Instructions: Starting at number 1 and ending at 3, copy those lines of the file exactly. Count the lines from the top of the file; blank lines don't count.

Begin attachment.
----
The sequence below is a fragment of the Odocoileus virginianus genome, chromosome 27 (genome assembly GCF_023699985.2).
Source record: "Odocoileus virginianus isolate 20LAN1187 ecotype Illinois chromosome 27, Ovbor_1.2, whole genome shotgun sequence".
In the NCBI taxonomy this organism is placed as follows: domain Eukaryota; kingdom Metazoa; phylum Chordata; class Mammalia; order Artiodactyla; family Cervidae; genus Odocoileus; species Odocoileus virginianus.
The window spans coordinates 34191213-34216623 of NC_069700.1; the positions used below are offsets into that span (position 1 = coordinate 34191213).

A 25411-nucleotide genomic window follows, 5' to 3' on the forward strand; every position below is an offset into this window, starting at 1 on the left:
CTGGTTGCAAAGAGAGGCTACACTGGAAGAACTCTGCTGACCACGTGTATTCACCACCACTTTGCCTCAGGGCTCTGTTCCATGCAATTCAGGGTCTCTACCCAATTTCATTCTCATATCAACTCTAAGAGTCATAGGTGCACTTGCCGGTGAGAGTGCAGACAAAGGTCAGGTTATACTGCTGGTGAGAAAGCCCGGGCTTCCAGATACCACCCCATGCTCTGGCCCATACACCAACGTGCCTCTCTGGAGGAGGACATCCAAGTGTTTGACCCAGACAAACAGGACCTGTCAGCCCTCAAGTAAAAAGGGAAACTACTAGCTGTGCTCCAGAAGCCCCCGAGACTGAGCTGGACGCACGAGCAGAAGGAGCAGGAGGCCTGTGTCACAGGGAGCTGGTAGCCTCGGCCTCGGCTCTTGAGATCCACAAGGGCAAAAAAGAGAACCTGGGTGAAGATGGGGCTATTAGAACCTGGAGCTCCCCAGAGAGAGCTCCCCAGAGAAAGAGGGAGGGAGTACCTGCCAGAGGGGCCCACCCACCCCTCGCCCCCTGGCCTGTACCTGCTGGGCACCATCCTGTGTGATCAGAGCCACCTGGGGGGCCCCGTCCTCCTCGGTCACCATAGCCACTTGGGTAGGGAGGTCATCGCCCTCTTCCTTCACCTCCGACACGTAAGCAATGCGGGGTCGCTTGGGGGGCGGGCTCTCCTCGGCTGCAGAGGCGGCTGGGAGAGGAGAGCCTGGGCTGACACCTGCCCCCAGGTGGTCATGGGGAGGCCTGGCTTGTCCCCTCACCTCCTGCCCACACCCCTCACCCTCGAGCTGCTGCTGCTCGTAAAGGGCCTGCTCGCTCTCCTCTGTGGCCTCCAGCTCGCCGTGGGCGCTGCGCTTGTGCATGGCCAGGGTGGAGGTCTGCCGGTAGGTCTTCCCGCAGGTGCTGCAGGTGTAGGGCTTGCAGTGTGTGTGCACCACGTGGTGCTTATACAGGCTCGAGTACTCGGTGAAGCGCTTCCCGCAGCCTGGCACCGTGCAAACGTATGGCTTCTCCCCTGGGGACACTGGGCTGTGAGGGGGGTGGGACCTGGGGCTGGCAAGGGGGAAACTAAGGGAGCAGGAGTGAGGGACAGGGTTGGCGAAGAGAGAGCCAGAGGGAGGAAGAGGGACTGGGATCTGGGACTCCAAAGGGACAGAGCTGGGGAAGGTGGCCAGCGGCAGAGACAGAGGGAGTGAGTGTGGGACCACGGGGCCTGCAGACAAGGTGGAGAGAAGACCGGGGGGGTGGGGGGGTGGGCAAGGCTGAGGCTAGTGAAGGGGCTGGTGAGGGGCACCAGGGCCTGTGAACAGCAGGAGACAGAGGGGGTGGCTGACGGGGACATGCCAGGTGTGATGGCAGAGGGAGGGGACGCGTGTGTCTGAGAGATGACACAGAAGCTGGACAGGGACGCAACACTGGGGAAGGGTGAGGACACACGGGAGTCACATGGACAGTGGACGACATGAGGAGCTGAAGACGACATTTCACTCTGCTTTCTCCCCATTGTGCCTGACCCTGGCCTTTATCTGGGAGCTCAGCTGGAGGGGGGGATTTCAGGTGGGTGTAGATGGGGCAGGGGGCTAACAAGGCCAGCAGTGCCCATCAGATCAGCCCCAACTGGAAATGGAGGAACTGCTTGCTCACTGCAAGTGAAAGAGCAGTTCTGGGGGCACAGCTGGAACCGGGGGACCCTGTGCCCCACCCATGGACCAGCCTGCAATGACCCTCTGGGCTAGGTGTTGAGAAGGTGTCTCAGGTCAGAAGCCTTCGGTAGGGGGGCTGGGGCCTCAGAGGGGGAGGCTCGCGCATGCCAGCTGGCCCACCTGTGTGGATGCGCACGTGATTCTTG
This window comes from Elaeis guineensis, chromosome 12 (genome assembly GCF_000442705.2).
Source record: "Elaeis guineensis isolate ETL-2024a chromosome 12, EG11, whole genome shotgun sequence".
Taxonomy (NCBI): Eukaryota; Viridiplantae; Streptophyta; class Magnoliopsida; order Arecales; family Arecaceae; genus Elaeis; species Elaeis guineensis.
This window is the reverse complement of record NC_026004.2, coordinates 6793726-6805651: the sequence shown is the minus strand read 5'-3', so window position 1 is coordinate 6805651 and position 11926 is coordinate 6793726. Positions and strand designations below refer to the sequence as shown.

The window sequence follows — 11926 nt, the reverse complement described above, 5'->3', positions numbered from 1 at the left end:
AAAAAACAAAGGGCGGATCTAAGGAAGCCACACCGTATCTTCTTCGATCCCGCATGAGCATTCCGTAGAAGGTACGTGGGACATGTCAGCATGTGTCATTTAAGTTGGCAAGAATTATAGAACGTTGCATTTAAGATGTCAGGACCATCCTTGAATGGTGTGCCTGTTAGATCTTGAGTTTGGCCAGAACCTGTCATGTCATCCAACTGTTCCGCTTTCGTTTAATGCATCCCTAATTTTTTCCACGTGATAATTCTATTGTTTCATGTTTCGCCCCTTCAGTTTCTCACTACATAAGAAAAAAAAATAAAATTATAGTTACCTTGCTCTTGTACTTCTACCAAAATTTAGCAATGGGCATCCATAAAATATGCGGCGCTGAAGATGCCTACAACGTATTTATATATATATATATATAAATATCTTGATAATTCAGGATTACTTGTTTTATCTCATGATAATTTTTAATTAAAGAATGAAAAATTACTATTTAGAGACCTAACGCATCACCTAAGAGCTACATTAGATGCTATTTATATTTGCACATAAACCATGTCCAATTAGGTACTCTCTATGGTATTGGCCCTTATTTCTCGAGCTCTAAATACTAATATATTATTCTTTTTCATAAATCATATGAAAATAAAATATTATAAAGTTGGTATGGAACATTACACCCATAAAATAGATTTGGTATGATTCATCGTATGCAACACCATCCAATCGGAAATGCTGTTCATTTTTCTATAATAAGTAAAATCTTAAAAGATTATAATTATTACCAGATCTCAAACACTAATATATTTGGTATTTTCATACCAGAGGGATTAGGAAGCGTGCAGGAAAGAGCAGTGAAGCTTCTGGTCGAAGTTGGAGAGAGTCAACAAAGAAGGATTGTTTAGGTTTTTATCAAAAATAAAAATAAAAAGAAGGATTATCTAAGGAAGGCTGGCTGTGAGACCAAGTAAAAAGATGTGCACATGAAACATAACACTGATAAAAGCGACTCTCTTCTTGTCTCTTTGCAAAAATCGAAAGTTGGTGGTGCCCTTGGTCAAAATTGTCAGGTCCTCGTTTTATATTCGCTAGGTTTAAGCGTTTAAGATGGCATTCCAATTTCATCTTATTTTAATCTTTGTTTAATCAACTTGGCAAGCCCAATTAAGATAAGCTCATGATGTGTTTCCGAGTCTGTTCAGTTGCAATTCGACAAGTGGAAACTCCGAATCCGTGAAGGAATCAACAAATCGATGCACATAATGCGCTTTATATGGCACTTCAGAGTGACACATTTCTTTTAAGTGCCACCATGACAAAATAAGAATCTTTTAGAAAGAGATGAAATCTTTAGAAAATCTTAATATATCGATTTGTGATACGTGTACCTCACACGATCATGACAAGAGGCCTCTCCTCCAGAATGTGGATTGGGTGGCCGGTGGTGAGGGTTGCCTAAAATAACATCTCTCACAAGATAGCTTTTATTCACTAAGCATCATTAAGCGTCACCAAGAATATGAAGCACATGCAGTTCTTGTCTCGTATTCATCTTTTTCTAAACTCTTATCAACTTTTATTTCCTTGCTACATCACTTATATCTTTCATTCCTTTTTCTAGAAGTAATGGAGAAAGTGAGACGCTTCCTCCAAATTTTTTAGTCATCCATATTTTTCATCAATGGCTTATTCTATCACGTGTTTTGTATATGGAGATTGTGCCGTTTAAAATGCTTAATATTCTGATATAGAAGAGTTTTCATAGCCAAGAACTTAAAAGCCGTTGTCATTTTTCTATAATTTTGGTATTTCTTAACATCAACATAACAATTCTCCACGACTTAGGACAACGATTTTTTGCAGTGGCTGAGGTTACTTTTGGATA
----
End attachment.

The sequence below is a fragment of the Odocoileus virginianus genome, chromosome 27 (genome assembly GCF_023699985.2).
Source record: "Odocoileus virginianus isolate 20LAN1187 ecotype Illinois chromosome 27, Ovbor_1.2, whole genome shotgun sequence".
In the NCBI taxonomy this organism is placed as follows: domain Eukaryota; kingdom Metazoa; phylum Chordata; class Mammalia; order Artiodactyla; family Cervidae; genus Odocoileus; species Odocoileus virginianus.